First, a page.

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Kristian Köhntopp on Twitter: “Basically, show me a Python regex with \d and without ASCII flag, and I can show you a bug, often exploitable.… “

Posted by jpluimers on 2022/12/14

An interesting thought: [Archive] Kristian Köhntopp on Twitter: “Basically, show me a Python regex with \d and without ASCII flag, and I can show you a bug, often exploitable.… “

Basically, input parsing is still very much underrated by most systems and a constant source of peculiarities and therefore bugs, or phrased differently: [Archive] Kristian Köhntopp on Twitter: “In many cases an uncaught exception, and hence a component crash.… “

Kris also states [Archive] Kristian Köhntopp on Twitter: “Again, Python is not alone in this. Perl, when “use utf8;” is active (which it should) also does this, so every single fucking Regex needs a ‘/a‘ at the end. Nobody ever asked \d to match tengwar or klingon numeric symbols.… “.

The point is in the last few words as Arabic numerals are so white spread over the world that the ten digits 0, 1, 2, 3, 4, 5, 6, 7, 8 , 9 they represent should be the de facto \d pattern, but aren’t in Python as per [Wayback/Archive] re — Regular expression operations — Python 3.10.0 documentation: /d (emphasis mine):


For Unicode (str) patterns:
Matches any Unicode decimal digit (that is, any character in Unicode character category [Nd]). This includes [0-9], and also many other digit characters. If the ASCII flag is used only [0-9] is matched.
For 8-bit (bytes) patterns:
Matches any decimal digit; this is equivalent to [0-9].

Indeed, [Nd] is A LOT more than 10 digits, 660 according to Unicode character property – Wikipedia: General Category; [Nd]

Value Category Major, minor Basic type[b] Character assigned[b] Count
(as of 14.0)
N, Number
Nd Number, decimal digit Graphic Character 660 All these, and only these, have Numeric Type = De[d]

And the same count plus all the characters at [Wayback/Archive] Unicode Characters in the ‘Number, Decimal Digit’ Category.

Look at those 650 other than 0-9: aren’t they amazing and bound for some errors in your code?

That’s why Kristian Köhntopp tweeted this:

Obligatory perl documentation:

  • [Wayback/Archive] utf8 – Perl pragma to enable/disable UTF-8 (or UTF-EBCDIC) in source code – Perldoc Browser
    The use utf8 pragma tells the Perl parser to allow UTF-8 in the program text in the current lexical scope. The no utf8 pragma tells Perl to switch back to treating the source text as literal bytes in the current lexical scope. (On EBCDIC platforms, technically it is allowing UTF-EBCDIC, and not UTF-8, but this distinction is academic, so in this document the term UTF-8 is used to mean both).
    Do not use this pragma for anything else than telling Perl that your script is written in UTF-8.
  • [Wayback/Archive] perlre – Perl regular expressions – Perldoc Browser: /a-(and-/aa):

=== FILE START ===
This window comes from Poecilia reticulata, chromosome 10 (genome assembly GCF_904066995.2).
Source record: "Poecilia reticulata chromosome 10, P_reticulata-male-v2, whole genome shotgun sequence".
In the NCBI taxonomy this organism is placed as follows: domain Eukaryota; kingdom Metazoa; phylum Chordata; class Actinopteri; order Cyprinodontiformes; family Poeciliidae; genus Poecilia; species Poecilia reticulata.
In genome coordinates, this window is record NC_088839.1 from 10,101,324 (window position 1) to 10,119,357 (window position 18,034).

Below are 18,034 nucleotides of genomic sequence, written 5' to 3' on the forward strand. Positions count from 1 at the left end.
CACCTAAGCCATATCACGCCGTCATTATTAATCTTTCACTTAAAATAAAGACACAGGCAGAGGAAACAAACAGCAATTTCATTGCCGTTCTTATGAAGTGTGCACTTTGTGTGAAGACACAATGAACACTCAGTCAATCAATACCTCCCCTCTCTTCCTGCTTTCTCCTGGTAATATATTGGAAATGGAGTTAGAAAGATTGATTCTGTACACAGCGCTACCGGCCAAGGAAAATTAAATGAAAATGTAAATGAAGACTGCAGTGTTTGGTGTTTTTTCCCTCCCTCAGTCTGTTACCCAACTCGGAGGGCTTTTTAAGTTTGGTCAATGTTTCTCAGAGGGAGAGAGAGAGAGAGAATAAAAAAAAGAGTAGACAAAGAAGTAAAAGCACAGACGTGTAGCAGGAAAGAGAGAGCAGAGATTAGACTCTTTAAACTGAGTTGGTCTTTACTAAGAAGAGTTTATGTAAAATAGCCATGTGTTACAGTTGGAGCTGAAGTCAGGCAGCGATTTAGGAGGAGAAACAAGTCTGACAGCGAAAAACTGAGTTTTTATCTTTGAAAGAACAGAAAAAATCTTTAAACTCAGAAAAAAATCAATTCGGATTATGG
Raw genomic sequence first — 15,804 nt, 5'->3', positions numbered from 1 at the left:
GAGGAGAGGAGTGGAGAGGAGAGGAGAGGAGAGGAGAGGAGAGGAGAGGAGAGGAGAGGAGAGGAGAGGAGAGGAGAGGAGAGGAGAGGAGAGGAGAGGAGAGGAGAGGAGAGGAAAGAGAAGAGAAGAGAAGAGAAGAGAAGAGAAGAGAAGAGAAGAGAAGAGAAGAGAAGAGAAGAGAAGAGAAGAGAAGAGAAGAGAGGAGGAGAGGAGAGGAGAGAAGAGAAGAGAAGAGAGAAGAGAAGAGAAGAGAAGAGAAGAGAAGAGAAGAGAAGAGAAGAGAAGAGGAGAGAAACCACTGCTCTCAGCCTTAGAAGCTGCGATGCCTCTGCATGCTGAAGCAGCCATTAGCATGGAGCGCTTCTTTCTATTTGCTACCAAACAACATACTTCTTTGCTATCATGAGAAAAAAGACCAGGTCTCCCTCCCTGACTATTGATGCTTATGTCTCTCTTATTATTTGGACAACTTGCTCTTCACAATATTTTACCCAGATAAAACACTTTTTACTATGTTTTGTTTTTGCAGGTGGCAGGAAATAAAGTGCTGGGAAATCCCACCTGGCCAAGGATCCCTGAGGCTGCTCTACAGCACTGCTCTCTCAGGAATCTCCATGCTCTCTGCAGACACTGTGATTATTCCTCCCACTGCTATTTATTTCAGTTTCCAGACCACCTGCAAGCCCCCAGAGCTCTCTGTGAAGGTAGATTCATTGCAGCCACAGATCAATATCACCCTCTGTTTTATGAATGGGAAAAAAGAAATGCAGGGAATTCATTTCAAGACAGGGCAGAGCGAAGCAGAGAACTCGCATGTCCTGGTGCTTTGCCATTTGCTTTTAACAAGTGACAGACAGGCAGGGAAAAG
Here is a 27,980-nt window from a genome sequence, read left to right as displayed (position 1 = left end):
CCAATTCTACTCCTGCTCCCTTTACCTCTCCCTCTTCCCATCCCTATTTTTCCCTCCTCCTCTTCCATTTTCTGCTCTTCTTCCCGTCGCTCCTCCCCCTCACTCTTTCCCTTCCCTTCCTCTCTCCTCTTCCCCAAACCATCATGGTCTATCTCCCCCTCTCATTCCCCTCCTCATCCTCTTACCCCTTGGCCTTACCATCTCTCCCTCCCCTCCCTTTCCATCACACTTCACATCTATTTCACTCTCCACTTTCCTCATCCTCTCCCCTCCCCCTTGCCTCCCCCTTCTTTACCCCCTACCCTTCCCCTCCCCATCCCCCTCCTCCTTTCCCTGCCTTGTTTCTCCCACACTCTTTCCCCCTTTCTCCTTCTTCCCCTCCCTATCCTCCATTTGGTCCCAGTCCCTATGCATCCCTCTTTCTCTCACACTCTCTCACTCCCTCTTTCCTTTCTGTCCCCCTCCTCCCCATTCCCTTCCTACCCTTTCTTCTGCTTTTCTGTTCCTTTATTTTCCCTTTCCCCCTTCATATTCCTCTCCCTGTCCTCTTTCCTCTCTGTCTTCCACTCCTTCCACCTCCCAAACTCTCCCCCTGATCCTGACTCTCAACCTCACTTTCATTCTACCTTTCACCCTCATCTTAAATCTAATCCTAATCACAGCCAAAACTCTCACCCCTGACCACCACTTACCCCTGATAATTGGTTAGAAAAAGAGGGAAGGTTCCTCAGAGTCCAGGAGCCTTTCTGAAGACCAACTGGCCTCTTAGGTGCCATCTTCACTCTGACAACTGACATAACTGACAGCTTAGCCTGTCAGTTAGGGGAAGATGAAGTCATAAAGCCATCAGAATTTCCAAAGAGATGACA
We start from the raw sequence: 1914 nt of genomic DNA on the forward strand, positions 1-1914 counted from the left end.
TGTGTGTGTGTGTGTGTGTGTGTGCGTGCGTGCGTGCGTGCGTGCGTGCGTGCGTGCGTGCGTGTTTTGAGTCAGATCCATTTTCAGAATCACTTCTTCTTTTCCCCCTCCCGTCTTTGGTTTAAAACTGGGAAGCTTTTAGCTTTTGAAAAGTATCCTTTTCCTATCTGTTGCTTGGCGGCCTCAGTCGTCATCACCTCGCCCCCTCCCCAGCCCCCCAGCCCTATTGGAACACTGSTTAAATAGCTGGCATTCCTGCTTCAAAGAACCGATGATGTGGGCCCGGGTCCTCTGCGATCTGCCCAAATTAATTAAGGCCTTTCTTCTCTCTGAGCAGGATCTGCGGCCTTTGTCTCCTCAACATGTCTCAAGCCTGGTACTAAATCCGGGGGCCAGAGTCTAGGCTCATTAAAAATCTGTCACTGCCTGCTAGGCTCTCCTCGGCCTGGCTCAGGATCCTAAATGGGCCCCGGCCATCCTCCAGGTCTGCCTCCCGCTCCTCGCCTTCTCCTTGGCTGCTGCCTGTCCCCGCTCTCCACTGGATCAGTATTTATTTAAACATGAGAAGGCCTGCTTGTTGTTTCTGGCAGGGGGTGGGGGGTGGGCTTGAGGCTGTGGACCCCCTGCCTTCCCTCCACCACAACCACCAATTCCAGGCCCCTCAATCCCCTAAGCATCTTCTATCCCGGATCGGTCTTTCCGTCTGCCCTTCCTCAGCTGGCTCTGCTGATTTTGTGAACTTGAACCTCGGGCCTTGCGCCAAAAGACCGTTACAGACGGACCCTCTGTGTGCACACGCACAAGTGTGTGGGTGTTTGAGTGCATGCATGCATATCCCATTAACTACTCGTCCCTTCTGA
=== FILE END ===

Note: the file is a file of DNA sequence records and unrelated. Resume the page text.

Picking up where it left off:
/a (and /aa)

    This modifier stands for ASCII-restrict (or ASCII-safe). This modifier may be doubled-up to increase its effect.
    When it appears singly, it causes the sequences \d\s\w, and the Posix character classes to match only in the ASCII range. They thus revert to their pre-5.6, pre-Unicode meanings. Under /a\d always means precisely the digits "0" to "9"\s means the five characters [ \f\n\r\t], and starting in Perl v5.18, the vertical tab; \w means the 63 characters [A-Za-z0-9_]; and likewise, all the Posix classes such as [[:print:]] match only the appropriate ASCII-range characters.
    This modifier is useful for people who only incidentally use Unicode, and who do not wish to be burdened with its complexities and security concerns.
    With /a, one can write \d with confidence that it will only match ASCII characters, and should the need arise to match beyond ASCII, you can instead use \p{Digit} (or \p{Word} for \w). There are similar \p{...} constructs that can match beyond ASCII both white space (see “Whitespace” in perlrecharclass), and Posix classes (see “POSIX Character Classes” in perlrecharclass). Thus, this modifier doesn’t mean you can’t use Unicode, it means that to get Unicode matching you must explicitly use a construct (\p{}\P{}) that signals Unicode.
    As you would expect, this modifier causes, for example, \D to mean the same thing as [^0-9]; in fact, all non-ASCII characters match \D\S, and \W\b still means to match at the boundary between \w and \W, using the /a definitions of them (similarly for \B).
    Otherwise, /a behaves like the /u modifier, in that case-insensitive matching uses Unicode rules; for example, “k” will match the Unicode \N{KELVIN SIGN} under /i matching, and code points in the Latin1 range, above ASCII will have Unicode rules when it comes to case-insensitive matching.
    To forbid ASCII/non-ASCII matches (like “k” with \N{KELVIN SIGN}), specify the "a" twice, for example /aai or /aia. (The first occurrence of "a" restricts the \detc., and the second occurrence adds the /i restrictions.) But, note that code points outside the ASCII range will use Unicode rules for /i matching, so the modifier doesn’t really restrict things to just ASCII; it just forbids the intermixing of ASCII and non-ASCII.
    To summarize, this modifier provides protection for applications that don’t wish to be exposed to all of Unicode. Specifying it twice gives added protection.
    This modifier may be specified to be the default by use re '/a' or use re '/aa'. If you do so, you may actually have occasion to use the /u modifier explicitly if there are a few regular expressions where you do want full Unicode rules (but even here, it’s best if everything were under feature "unicode_strings", along with the use re '/aa').


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